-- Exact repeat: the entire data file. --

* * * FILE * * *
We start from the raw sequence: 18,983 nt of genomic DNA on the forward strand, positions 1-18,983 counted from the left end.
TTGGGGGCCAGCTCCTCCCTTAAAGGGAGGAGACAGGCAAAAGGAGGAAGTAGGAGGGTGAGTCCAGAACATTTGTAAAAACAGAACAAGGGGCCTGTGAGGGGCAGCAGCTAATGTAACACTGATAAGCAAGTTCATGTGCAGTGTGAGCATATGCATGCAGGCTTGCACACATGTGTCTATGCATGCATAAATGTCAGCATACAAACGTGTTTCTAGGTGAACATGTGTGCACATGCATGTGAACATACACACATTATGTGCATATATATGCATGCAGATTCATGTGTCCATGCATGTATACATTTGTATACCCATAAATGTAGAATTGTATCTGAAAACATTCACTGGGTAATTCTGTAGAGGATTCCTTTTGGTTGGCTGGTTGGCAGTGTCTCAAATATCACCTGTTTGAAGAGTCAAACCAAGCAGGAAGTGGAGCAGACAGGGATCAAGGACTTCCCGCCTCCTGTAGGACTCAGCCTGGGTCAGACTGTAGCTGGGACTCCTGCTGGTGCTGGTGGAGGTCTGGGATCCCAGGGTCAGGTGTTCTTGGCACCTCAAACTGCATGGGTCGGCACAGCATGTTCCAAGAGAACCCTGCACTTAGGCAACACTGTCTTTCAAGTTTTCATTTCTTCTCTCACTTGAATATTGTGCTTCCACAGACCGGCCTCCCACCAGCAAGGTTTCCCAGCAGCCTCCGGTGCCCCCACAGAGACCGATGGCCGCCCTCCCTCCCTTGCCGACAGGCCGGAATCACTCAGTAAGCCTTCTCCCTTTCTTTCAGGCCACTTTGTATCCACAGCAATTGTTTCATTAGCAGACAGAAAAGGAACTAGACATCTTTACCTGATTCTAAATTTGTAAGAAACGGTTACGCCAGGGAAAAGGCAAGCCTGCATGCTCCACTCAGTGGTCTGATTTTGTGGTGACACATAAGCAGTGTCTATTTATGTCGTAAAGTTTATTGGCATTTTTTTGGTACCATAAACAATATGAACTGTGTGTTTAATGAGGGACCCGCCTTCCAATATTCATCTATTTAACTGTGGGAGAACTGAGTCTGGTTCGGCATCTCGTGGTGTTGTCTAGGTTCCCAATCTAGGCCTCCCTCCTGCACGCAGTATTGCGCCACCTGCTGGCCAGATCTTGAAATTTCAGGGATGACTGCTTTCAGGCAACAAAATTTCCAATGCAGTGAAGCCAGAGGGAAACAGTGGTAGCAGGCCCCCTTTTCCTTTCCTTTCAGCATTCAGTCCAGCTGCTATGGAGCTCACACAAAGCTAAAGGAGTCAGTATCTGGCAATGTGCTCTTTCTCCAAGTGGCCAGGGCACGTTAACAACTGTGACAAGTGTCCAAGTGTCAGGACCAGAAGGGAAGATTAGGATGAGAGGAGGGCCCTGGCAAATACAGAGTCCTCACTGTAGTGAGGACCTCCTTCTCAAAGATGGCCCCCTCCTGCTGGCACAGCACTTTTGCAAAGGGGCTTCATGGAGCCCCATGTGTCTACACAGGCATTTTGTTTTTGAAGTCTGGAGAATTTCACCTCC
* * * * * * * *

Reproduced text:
We start from the raw sequence: 18,983 nt of genomic DNA on the forward strand, positions 1-18,983 counted from the left end.
TTGGGGGCCAGCTCCTCCCTTAAAGGGAGGAGACAGGCAAAAGGAGGAAGTAGGAGGGTGAGTCCAGAACATTTGTAAAAACAGAACAAGGGGCCTGTGAGGGGCAGCAGCTAATGTAACACTGATAAGCAAGTTCATGTGCAGTGTGAGCATATGCATGCAGGCTTGCACACATGTGTCTATGCATGCATAAATGTCAGCATACAAACGTGTTTCTAGGTGAACATGTGTGCACATGCATGTGAACATACACACATTATGTGCATATATATGCATGCAGATTCATGTGTCCATGCATGTATACATTTGTATACCCATAAATGTAGAATTGTATCTGAAAACATTCACTGGGTAATTCTGTAGAGGATTCCTTTTGGTTGGCTGGTTGGCAGTGTCTCAAATATCACCTGTTTGAAGAGTCAAACCAAGCAGGAAGTGGAGCAGACAGGGATCAAGGACTTCCCGCCTCCTGTAGGACTCAGCCTGGGTCAGACTGTAGCTGGGACTCCTGCTGGTGCTGGTGGAGGTCTGGGATCCCAGGGTCAGGTGTTCTTGGCACCTCAAACTGCATGGGTCGGCACAGCATGTTCCAAGAGAACCCTGCACTTAGGCAACACTGTCTTTCAAGTTTTCATTTCTTCTCTCACTTGAATATTGTGCTTCCACAGACCGGCCTCCCACCAGCAAGGTTTCCCAGCAGCCTCCGGTGCCCCCACAGAGACCGATGGCCGCCCTCCCTCCCTTGCCGACAGGCCGGAATCACTCAGTAAGCCTTCTCCCTTTCTTTCAGGCCACTTTGTATCCACAGCAATTGTTTCATTAGCAGACAGAAAAGGAACTAGACATCTTTACCTGATTCTAAATTTGTAAGAAACGGTTACGCCAGGGAAAAGGCAAGCCTGCATGCTCCACTCAGTGGTCTGATTTTGTGGTGACACATAAGCAGTGTCTATTTATGTCGTAAAGTTTATTGGCATTTTTTTGGTACCATAAACAATATGAACTGTGTGTTTAATGAGGGACCCGCCTTCCAATATTCATCTATTTAACTGTGGGAGAACTGAGTCTGGTTCGGCATCTCGTGGTGTTGTCTAGGTTCCCAATCTAGGCCTCCCTCCTGCACGCAGTATTGCGCCACCTGCTGGCCAGATCTTGAAATTTCAGGGATGACTGCTTTCAGGCAACAAAATTTCCAATGCAGTGAAGCCAGAGGGAAACAGTGGTAGCAGGCCCCCTTTTCCTTTCCTTTCAGCATTCAGTCCAGCTGCTATGGAGCTCACACAAAGCTAAAGGAGTCAGTATCTGGCAATGTGCTCTTTCTCCAAGTGGCCAGGGCACGTTAACAACTGTGACAAGTGTCCAAGTGTCAGGACCAGAAGGGAAGATTAGGATGAGAGGAGGGCCCTGGCAAATACAGAGTCCTCACTGTAGTGAGGACCTCCTTCTCAAAGATGGCCCCCTCCTGCTGGCACAGCACTTTTGCAAAGGGGCTTCATGGAGCCCCATGTGTCTACACAGGCATTTTGTTTTTGAAGTCTGGAGAATTTCACCTCC